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Ever the contrarian, Professor Wilmarth’s proposal for a new Glass-Steagall is still too much for many to stomach. Numerous otherwise sympathetic readers (not to mention Wall Street and its lobbying forces on K Street) shrink away from his bold structural reforms. Yet, unlike in the 1990s, his ideas have recently gained traction in high quarters. In 2016, the platforms for the Democratic and Republican parties both supported restoring Glass-Steagall. The following year, U.S. Senators Elizabeth Warren (D-Mass.), John McCain (R-Ariz.), Maria Cantwell (D-Wash.), and Angus King (I-Maine), reached across the aisle to introduce the “21st Century Glass-Steagall Act.” While a new Glass-Steagall Act is not yet upon us, it has ascended to mainstream policy debate. I doubt that it would have reached this point but for Professor Wilmarth’s powers of insight, vision, persuasion, and indefatigable persistence. Although he has retired from his faculty in name, Professor Wilmarth continues to fight for the enactment of a new Glass-Steagall Act. Our nation is better off for it.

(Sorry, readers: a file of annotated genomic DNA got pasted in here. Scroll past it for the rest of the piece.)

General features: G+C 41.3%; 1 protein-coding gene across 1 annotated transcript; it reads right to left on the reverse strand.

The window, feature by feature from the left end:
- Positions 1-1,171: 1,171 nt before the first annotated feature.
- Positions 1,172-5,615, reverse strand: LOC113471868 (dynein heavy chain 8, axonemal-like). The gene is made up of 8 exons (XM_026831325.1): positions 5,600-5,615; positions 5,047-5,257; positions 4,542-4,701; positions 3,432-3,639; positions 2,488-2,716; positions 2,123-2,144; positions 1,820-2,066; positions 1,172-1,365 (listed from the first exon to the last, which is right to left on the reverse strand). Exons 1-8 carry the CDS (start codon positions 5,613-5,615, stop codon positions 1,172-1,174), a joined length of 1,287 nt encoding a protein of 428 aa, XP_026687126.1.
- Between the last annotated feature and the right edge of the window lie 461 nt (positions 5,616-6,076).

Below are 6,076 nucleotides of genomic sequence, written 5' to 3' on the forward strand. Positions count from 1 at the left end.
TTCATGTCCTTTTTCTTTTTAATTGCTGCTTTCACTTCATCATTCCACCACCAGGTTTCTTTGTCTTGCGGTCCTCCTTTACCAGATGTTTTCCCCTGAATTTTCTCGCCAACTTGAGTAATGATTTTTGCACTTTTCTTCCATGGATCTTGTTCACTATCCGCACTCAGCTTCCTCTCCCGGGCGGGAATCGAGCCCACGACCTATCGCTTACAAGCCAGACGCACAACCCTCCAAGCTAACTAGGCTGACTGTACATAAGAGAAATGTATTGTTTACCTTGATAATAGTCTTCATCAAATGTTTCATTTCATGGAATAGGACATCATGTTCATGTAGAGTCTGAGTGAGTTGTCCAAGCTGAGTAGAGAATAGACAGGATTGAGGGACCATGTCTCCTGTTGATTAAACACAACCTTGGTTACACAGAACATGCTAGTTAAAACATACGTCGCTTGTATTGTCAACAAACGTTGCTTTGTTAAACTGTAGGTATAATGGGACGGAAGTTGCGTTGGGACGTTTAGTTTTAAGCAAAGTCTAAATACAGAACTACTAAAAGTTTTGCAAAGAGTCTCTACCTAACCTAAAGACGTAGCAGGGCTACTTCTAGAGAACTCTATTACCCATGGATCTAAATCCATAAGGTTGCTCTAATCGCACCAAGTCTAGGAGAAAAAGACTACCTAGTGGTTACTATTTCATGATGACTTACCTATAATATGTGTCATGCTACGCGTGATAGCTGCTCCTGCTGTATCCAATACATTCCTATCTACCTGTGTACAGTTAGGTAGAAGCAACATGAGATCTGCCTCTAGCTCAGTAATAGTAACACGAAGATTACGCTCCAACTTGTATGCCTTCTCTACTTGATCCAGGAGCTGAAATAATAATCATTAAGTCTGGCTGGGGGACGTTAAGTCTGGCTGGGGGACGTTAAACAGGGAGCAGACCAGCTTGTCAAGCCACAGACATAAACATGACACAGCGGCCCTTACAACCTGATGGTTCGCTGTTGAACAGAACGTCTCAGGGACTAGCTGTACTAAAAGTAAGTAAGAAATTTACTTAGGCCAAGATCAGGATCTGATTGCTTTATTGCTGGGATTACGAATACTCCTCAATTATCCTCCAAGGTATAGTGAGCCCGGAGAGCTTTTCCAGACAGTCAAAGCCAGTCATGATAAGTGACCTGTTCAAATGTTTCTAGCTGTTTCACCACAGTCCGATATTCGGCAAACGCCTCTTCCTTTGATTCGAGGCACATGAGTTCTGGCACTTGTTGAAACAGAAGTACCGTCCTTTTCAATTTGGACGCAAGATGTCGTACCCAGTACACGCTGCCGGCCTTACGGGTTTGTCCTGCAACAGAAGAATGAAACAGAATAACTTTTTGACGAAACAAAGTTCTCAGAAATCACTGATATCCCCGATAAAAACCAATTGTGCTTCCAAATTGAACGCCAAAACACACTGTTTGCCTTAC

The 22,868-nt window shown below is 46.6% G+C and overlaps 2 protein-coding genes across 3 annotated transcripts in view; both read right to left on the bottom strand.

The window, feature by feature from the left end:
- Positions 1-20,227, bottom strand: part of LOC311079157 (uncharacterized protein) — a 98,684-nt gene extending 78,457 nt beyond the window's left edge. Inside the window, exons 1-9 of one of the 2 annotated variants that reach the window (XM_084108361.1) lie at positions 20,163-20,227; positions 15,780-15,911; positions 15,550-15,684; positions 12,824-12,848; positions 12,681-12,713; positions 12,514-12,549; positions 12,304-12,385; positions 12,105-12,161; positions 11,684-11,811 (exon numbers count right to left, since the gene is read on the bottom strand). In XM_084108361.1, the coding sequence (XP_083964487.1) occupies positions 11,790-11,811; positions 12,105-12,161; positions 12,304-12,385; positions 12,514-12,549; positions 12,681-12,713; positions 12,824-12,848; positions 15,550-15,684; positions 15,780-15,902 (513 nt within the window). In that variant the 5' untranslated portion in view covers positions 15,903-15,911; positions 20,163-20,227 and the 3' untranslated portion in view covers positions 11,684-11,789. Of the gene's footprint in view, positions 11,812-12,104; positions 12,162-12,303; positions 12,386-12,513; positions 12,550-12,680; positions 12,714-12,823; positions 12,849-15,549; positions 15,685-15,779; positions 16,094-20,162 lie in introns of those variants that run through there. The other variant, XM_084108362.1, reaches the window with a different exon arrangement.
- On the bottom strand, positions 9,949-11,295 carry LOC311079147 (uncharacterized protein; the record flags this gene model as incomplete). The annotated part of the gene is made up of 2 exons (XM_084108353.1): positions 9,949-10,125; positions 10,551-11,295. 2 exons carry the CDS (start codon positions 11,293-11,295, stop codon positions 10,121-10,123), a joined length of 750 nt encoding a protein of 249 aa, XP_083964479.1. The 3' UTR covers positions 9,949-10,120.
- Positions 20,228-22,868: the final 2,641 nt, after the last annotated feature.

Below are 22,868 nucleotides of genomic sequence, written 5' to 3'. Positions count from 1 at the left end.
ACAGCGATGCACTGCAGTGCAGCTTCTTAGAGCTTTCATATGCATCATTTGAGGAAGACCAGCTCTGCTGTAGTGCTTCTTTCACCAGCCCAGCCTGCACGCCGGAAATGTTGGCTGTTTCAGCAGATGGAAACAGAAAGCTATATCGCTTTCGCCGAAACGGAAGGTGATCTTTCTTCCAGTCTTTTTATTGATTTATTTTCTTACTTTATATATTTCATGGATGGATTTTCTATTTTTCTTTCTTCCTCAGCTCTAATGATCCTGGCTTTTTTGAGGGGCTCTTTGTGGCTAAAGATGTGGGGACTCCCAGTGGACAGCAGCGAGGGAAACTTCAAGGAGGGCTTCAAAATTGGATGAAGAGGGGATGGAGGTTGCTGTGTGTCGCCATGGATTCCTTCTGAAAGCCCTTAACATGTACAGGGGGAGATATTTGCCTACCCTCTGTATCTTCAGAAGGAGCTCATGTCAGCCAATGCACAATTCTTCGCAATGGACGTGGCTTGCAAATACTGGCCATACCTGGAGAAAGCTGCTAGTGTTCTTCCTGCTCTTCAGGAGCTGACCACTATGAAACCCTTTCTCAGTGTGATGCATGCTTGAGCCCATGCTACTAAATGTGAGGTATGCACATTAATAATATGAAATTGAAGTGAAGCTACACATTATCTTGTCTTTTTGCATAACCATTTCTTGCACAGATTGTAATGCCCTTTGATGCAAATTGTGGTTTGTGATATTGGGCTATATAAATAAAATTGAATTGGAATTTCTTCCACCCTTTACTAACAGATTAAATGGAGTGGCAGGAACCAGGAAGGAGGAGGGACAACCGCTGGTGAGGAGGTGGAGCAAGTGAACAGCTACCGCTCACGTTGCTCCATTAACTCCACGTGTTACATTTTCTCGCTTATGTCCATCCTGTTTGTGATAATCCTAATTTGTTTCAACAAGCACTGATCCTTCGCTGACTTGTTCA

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16 Mar 2023
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  • Subject
    • Banking and Finance Law

    • Legal History

  • Journal title
    • University of Colorado Law Review

  • Volume
    • 93

  • Issue
    • 4

  • Pagination
    • 885-896

  • Date submitted

    16 March 2023